NJ—WOODBRIDGE Gov. Phil Murphy ensured many of New Jersey’s neediest families, seniors, and individuals could continue to eat with a pen stroke.
In a midday ceremony at ShopRite of Woodbridge, Gov. Murphy signed A5086, raising the state’s monthly Supplemental Nutrition Assistance (SNAP) payout from $45 to $95 starting March 1.
SNAP—formerly “food stamps”—serves 64,000 households in New Jersey.
Assembly Speaker Craig J. Coughlin (D-19 Dist) supported it. State Senate Majority Leader Teresa Ruiz proposed a similar bill. Coughlin’s latest measure continues his statewide hunger fight.
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Today, Murphy, Coughlin, Ruiz, Mayor John E. McCormac, Assemblywoman Yvonne Lopez, state Human Services Commissioner Sarah Adelman, and state food security advocate Mark Dinglasan visited the George’s Avenue grocery.
“We cannot overlook the huge impact this will have on homes and communities throughout our state “Murphy stated.
“Nobody should worry about their next meal. “New Jersey is leading the nation by instituting a minimum monthly SNAP benefit of $95 for all beneficiaries,” the governor added.
The governor said households receiving less than $95 in monthly SNAP assistance will receive their federal benefit plus a state bonus to reach the new requirement.
Speaker Coughlin stated, “We know, unequivocally, that a better nourished and more food secure New Jersey makes for a stronger (state).
“This increase protects SNAP households, largely disadvantaged elderly and those with disabilities, whose health and well-being depend on wholesome and nutritious foods on their plate.”
“With federal SNAP benefit reductions set for the end of February, many New Jerseyans will see their monthly benefits cut roughly in half without this essential legislation,” said Senate Majority Leader Ruiz.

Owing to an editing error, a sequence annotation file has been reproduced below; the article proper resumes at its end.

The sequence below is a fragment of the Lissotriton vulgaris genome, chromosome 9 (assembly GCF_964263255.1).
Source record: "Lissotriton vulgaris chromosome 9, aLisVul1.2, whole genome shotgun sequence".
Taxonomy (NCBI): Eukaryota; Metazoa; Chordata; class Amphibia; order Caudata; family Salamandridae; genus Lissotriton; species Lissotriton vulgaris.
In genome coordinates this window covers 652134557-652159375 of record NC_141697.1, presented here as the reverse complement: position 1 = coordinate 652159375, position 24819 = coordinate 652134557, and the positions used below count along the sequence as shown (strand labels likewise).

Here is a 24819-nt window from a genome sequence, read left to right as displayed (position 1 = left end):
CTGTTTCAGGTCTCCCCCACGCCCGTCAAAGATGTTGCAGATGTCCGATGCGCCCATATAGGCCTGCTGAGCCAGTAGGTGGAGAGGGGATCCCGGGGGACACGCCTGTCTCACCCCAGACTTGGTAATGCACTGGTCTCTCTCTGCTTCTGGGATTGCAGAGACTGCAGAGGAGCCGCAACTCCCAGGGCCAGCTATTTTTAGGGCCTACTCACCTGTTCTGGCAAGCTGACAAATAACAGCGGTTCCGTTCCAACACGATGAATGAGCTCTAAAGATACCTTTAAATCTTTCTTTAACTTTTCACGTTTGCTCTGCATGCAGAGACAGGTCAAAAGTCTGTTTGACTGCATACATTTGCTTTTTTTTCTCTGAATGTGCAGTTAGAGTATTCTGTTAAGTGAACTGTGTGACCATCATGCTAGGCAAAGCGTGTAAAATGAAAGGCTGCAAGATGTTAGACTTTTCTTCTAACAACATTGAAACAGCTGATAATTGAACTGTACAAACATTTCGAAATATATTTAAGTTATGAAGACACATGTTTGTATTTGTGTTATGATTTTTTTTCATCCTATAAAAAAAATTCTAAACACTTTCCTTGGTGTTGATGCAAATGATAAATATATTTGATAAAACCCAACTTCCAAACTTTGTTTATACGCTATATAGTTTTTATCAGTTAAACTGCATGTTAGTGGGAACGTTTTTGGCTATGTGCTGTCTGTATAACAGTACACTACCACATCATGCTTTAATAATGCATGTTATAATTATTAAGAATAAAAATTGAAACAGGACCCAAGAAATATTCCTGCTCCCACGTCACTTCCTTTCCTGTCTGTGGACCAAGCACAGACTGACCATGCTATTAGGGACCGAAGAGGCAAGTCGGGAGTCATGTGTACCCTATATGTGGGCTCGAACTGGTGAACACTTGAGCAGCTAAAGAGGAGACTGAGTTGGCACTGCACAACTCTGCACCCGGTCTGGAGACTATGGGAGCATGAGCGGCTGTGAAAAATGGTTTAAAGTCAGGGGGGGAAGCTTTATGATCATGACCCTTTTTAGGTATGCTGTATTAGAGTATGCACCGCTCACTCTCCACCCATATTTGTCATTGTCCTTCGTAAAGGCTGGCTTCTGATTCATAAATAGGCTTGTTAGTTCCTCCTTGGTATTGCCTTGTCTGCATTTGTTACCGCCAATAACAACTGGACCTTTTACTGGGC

“I thank Speaker Coughlin for his work and join him in his attempt to safeguard and strengthen New Jersey’s food security programs,” Ruiz added.
Mayor McCormac was pleased Gov. Murphy chose Woodbridge for today’s signing.
“Good policy comes to us in many forms, sometimes through thorough consideration and other times via essential experimentation,” Mayor McCormac remarked.
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The epidemic expanded SNAP benefits, which helped our citizens. “It assures that fewer New Jerseyans will go hungry,” McCormac said, praising Murphy, Coughlin, and state lawmakers “for continuing to take the issue of hunger seriously and making sure this program continues to serve our communities for years to come.”
Coughlin and the governor were applauded.
New Jersey is taking exceptional measures to avoid the SNAP program from sliding over the benefits cliff on March 1 “NJ Food Council president and CEO Linda Doherty.
Doherty called Murphy and Coughlin “trailblazers by advocating and assisting vulnerable populations,” adding, “Their work serves as a national role model in tackling food insecurity challenges and making sure our residents have a nutritious meal on the table, especially during these times of high food inflation.”
Every supermarket trip hurts families. With food costs rising and federal emergency SNAP benefits ending this month, we are happy to help families and individuals who rely on this assistance to feed their families “said DHS Commissioner Sarah Adelman.
“The Murphy administration and legislature prioritize food security. Today’s legislative signing reinforces this. We need healthy food. Adelman added, “We will continue to engage with New Jerseyans who need food and other resources for their health and well-being.”
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“True food security exists when all people always have physical, economic, and social access to safe, healthy, nourishing food,” “State food security advocate Mark Dinglasan remarked. “We’re thrilled New Jersey leads the nation in food security as community need grows. Today’s task is just beginning.”
The minimum SNAP increase will also help food businesses, according to Community FoodBank of New Jersey president and CEO Carlos Rodriguez.
Rodriguez said the $45 to $95 hike will help New Jersey’s food banks provide nutritious food to needy individuals.